On the same day of the application (26th July, 2012), the court eventually allowed the respondent’s cross-appeal. Counsel therefore refuted the appellants’ contention that they did not have notice of the cross-petition of appeal.
The undisputed facts of this matter are that on 26th March 2009, Moses Mwangi (P.W.1) and Gladys Njeri Kinyanjui (P.W.2) had hired motor vehicle registration number KAW 663R to take them to Maralal from Nairobi. At a place called Kisima, they were ambushed by robbers who stole all their valuables and escaped into the night.
They were unable to identify their assailants.
The then DCIO of Samburu, William Kiptum (P.W.4) arrived at the scene to investigate the robbery. He was given two names by other police officers of persons suspected to have been involved in the robberies. One of the suspects was Fred Lontis, a nephew to Lousa Londungokiok (P.W.3), a councillor of Suguta Marmar Ward. The other was Richard Lenguro Ramacha (the 1st appellant). According to P.W.3, he had not seen Fred Lontis in two months but agreed to lead the DCIO and his officers to the home of the 1st appellant, Richard Lenguro Ramacha. According to P.W.4, when they got there they found the appellants in the homestead of the 1st appellant who upon seeing the police fled from the Manyatta. A chase ensued and the 1st appellant was apprehended. As regards the 3rd appellant, it was said that he was found hiding in the 1st appellant’s house whilst the 2nd appellant managed to evade capture but was arrested at a later date. The victims of the robberies were able to identify their stolen items recovered in the house. Firearms, that is, an AK-47 rifle and a G3 rifle were also recovered in the house. There was also a recovered stolen mobile phone from P.W.1 which it was alleged the appellants had used to take photographs of themselves posing with the recovered weapons. It soon after emerged that the G3 rifle was a government firearm issued to P.W.3. P.w.3’s explanation was that he had given it to his nephew Fred Lontis.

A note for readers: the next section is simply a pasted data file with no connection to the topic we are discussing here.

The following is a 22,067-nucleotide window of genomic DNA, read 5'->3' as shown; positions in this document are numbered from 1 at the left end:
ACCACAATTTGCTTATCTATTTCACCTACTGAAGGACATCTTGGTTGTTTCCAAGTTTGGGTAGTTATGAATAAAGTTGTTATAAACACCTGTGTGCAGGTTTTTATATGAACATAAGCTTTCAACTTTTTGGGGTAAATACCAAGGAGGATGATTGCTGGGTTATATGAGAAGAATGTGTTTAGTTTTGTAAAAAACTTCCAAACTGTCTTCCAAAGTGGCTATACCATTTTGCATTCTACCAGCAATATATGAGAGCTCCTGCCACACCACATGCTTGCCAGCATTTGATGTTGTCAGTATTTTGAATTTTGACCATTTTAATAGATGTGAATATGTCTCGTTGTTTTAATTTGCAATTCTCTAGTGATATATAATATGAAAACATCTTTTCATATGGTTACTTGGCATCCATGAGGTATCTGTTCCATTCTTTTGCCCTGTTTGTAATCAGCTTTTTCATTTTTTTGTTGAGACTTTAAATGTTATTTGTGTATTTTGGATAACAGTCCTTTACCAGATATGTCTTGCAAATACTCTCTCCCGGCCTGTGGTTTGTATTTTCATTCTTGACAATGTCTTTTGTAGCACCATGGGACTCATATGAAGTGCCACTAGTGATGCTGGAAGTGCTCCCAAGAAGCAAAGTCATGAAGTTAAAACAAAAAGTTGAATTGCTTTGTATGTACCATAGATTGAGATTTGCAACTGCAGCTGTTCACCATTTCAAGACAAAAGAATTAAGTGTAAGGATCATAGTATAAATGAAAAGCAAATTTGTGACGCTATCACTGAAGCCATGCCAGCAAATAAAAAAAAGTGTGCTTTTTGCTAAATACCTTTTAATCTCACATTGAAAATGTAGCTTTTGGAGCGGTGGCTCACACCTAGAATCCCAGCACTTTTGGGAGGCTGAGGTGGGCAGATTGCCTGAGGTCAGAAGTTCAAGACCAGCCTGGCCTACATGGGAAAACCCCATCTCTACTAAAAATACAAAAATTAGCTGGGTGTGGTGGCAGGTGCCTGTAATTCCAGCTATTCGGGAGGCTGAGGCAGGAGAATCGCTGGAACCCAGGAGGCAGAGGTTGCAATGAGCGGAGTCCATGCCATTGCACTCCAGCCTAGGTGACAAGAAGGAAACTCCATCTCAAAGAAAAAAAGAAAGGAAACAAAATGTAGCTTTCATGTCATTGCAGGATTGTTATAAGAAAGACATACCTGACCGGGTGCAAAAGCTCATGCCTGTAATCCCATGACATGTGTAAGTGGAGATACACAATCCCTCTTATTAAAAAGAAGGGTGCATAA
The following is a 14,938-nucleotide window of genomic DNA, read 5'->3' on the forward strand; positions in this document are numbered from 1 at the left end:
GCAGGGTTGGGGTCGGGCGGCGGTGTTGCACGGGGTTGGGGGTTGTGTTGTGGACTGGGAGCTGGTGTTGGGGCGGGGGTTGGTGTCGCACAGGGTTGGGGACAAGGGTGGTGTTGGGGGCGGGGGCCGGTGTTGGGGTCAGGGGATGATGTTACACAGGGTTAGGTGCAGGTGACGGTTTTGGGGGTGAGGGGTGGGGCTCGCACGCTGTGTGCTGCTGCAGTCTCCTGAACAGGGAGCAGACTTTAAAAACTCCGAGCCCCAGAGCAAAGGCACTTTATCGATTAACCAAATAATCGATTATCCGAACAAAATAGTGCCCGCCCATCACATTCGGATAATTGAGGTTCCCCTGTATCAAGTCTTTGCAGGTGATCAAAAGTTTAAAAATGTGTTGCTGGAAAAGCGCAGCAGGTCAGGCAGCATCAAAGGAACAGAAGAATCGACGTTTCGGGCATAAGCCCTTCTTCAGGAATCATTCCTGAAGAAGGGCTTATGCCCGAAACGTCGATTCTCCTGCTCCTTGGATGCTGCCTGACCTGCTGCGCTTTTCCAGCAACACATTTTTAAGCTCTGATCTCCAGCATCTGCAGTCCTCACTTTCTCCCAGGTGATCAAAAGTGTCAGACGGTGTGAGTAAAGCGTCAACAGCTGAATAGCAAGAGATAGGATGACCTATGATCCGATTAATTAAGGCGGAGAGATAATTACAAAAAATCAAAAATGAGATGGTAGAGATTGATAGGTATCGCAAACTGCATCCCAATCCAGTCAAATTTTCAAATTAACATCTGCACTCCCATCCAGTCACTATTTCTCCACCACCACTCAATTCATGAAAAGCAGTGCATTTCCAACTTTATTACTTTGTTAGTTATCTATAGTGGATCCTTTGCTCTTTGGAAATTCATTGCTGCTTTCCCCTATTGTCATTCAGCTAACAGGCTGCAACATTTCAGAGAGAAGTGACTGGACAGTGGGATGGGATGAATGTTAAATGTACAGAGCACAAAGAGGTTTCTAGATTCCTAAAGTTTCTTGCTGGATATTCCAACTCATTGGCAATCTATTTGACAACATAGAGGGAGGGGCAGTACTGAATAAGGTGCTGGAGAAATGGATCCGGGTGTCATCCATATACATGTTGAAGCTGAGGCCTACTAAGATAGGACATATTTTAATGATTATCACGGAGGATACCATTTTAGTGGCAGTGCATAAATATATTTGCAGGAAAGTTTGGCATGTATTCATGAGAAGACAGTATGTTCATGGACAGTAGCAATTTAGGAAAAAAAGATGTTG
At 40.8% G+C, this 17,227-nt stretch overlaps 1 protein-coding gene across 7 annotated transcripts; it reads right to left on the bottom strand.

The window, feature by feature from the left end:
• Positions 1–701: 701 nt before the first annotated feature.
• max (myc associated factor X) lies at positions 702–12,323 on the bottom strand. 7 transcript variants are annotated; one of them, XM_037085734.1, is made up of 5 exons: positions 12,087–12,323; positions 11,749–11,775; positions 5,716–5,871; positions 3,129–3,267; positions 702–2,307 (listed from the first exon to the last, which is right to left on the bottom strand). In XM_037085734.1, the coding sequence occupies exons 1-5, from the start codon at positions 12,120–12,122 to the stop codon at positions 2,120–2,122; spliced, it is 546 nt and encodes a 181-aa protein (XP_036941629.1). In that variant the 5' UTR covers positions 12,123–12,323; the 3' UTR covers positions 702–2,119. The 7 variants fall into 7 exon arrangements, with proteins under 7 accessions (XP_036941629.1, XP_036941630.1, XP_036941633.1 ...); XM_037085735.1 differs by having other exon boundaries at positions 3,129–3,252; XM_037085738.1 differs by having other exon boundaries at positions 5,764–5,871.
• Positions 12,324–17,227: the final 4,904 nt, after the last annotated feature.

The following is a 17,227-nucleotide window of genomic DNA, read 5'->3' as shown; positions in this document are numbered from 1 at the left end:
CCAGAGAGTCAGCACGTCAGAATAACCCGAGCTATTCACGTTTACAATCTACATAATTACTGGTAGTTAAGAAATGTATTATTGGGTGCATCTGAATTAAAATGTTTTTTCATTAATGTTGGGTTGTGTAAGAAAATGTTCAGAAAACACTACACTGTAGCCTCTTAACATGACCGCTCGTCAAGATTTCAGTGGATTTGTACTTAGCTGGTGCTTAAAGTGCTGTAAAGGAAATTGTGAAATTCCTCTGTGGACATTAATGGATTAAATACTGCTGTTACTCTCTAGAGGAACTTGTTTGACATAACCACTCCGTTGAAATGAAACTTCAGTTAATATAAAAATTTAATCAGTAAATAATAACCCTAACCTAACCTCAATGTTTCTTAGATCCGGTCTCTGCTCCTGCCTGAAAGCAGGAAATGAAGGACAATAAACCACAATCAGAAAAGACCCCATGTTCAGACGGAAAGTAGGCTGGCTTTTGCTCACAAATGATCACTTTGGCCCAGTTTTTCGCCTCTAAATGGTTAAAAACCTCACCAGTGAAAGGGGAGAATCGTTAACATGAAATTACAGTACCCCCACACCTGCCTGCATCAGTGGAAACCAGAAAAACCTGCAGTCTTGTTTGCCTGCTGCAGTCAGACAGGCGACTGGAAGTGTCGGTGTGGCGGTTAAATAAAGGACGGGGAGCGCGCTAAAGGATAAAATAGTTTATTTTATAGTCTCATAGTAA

Ultimately, the three appellants together with Lolmodon were charged with multiple counts of Fred Lontis and one Loiramiram robbery with violence, illegal possession of firearms and in the alternative handling stolen goods. Fred Lontis was eventually discharged under Section 87(a) of the Criminal Procedure Code and Loiramiram was reported to have died in an attempted escape from lawful custody.
According to P.W.1, Moses Mwangi, a Nokia 2760 was stolen during the night of the robbery. On the following day, he was called to Maralal Police Station where he identified the Nokia 2760. It was his further evidence that he helped the police print the pictures taken on his phone. There were pictures of several men, (some hooded), including pictures of the three appellants.
P.W.2 Gladys Njeri Kinyanjui, another victim of the robbery told the trial court that on 27th March, 2009, at Maralal Police Station, she too identified her Nokia 6280, a suit and Safari boots.